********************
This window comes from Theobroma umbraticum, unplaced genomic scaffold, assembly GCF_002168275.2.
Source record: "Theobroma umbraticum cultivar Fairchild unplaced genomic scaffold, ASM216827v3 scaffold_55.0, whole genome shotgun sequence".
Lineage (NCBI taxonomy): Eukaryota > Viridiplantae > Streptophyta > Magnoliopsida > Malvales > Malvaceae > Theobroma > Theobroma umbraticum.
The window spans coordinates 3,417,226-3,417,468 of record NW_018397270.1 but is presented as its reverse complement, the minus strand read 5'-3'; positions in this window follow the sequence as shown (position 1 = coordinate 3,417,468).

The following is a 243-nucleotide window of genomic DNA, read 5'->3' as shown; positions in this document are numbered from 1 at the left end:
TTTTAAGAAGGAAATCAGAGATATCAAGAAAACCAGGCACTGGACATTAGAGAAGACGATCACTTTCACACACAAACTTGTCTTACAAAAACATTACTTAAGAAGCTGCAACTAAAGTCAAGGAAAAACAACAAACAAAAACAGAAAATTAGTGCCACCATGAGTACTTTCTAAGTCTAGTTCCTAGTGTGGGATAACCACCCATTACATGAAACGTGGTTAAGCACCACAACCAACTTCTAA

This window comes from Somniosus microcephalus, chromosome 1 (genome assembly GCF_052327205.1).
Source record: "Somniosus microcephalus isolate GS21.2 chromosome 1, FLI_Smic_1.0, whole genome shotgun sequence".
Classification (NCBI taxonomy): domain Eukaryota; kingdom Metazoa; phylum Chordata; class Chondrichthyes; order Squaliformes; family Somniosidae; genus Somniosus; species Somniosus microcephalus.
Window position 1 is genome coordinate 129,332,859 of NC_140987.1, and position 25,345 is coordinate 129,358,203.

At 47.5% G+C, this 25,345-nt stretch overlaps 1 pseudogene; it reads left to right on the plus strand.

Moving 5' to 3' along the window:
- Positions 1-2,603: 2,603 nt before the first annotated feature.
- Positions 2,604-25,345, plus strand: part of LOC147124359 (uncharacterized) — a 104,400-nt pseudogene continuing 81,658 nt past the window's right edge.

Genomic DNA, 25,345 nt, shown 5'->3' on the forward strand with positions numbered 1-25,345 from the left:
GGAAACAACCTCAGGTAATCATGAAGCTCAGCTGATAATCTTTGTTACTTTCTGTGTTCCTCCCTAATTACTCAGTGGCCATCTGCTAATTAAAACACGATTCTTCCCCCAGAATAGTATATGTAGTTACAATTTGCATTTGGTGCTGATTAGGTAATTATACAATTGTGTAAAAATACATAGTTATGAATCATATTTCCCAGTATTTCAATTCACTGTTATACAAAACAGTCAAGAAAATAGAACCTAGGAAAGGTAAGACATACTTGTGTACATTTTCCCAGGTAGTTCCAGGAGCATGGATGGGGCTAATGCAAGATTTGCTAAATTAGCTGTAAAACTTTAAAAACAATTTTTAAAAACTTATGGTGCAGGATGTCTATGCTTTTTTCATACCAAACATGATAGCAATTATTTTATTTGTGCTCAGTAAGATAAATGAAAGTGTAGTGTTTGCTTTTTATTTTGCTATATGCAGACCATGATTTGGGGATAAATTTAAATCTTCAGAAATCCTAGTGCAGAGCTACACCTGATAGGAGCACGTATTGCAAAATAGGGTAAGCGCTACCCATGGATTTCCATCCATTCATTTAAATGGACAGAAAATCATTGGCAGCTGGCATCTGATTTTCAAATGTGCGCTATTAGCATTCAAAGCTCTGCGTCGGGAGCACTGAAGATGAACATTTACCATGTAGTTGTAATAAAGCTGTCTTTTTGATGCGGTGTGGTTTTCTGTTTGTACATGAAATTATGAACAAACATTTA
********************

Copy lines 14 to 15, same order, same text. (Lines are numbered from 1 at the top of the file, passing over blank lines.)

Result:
- Positions 2,604-25,345, plus strand: part of LOC147124359 (uncharacterized) — a 104,400-nt pseudogene continuing 81,658 nt past the window's right edge.

Genomic DNA, 25,345 nt, shown 5'->3' on the forward strand with positions numbered 1-25,345 from the left: